The song is another that addresses Eminem's relationship with his daughter Hailie Jade, his adopted daughter Alaina and his relationship with his wife Kim. The single cover features a still from the video with Eminem sitting on the couch.
The lyrics are a personal, undisguised account of his early relationship with his wife and daughters. Critics praised the song for its lyrics. This song mixes an original rap dialogue about Kim Mathers's drug and alcohol use, infidelities, and trouble with the law, as he apologizes to his daughters with a straight melodic version of the traditional "Mockingbird" lullaby called "Hush, Little Baby".
Entertainment Weekly's David Browne was angered: "Again he addresses a song to his daughter (Mockingbird) and explains how he's working hard at being a good father." J-23 of HipHopDX praised the song: "Things get a bit better at the end, 'Mockingbird' is another song for Hailie that is most notable for flawless delivery." Steve Jones of USA Today was positive: "The affectionate Mockingbird talks directly to his 9-year-old daughter, Hailie Jade, and 8-year-old niece, Alaina, trying to explain Kim's troubles with the law and his constant travel." James Corne of RapReviews was also satisfied, saying, "Predictably, Eminem lays down one for Hailie with "Mockingbird," but what is not foreseeable is that it actually works"; and he noted that it imitates Em himself.The New York Times was mixed: "the I-love-my-daughter ode 'Mockingbird'" isn't the most exciting thing according to Kelefa Sanneh.Stylus Magazine was negative: "Encore dutifully deploys the obligatory Hailie ode ("Mockingbird")."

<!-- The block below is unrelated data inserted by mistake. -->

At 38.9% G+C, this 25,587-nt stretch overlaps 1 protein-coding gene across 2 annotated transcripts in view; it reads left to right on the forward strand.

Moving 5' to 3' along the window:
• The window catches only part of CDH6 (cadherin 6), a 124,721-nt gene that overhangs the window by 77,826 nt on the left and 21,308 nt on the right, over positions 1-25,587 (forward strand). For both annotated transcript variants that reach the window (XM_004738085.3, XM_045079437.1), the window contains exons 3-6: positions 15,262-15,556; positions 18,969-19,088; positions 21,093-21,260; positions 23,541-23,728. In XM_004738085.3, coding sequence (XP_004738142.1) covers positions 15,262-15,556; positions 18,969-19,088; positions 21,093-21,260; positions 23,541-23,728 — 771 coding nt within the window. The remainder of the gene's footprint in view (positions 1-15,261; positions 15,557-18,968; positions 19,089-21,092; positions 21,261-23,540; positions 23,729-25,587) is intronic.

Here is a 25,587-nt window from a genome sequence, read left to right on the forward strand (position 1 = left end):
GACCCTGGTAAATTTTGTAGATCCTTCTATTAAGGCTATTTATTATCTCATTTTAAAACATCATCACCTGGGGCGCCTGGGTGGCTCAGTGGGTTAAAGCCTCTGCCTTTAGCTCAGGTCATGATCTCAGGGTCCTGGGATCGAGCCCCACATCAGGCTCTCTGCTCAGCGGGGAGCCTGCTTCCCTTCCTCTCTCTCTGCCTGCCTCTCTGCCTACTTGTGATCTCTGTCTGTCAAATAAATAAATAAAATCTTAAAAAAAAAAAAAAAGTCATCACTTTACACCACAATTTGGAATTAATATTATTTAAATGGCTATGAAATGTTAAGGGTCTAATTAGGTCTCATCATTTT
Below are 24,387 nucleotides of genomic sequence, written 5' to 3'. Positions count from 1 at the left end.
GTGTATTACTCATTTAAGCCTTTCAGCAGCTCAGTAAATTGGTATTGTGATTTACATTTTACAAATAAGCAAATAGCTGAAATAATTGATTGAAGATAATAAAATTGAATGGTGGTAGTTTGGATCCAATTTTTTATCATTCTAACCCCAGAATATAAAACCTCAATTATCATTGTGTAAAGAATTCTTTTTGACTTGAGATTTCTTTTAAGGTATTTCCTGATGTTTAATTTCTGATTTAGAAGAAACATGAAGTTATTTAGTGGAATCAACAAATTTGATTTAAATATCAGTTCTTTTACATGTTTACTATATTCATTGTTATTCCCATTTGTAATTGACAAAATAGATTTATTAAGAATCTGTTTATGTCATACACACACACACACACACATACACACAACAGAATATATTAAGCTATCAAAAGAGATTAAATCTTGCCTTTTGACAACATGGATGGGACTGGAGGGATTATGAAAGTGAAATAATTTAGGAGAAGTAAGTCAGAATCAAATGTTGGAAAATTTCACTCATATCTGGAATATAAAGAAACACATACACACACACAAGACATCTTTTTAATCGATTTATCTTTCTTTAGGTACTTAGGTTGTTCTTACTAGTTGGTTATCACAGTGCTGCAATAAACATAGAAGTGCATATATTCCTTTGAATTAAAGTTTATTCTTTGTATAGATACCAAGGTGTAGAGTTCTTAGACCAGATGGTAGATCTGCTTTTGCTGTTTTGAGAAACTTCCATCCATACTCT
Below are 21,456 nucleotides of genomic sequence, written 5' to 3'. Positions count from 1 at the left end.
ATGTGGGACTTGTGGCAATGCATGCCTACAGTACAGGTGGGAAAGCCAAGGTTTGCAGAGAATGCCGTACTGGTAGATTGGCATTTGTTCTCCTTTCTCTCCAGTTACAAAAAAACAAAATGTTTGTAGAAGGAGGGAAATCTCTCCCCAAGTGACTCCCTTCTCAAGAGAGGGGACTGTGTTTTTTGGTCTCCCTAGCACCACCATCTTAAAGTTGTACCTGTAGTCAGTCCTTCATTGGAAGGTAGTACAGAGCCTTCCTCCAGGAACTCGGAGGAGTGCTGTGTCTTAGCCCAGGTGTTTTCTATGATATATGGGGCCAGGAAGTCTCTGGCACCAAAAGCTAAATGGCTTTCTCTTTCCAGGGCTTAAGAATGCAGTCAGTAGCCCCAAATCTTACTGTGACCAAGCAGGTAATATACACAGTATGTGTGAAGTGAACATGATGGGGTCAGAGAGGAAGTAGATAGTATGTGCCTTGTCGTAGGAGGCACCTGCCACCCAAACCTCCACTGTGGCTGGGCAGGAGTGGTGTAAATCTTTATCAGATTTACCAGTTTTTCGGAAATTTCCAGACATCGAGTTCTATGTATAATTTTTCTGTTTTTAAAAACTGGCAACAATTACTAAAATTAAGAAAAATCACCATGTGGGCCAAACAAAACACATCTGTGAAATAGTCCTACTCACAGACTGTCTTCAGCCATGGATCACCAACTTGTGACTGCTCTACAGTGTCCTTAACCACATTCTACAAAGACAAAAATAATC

The A.V. Club was a bit positive: "On 'Mockingbird,' Eminem lets his hatred of his ex-wife lie dormant just long enough to provide his daughter with a haunting account of how parents sometimes just can't make it work, no matter how much both parties want to."Los Angeles Times also agreed: "In the tender 'Mockingbird,' the Detroit-based rapper outlines his devotion to his daughter, Hailie. Against a restrained, almost hypnotic musical backdrop, Eminem tries to help the child make sense of a world in which her father is always on the run because of his career, and her mother, Kim, makes headlines with legal troubles, including a drug arrest last year. Normally, much of Eminem's lure as a rapper is in the speed and authority of his rapid-fire delivery, but he raps here with the gentleness of a man with his arms around his daughter: 'I know it's confusing to you/ Daddy's always on the move/ Mama's always on the news.'"The Austin Chronicle is a bit negative, saying that in the song "he still hates his ... ex-wife as much as he loves his daughter. Yawn."The Boston Phoenix called it "the address-to-his-daughter" song that is "more consistently remarkable than 'Mosh'".
The video premiered on MTV TRL on February 21, 2005 and features Eminem sitting in a living room all alone watching home movies about his daughters. Directorial video for John "QUIG" Quigley. This is the second video to feature Eminem with his glasses, the first being "Stan".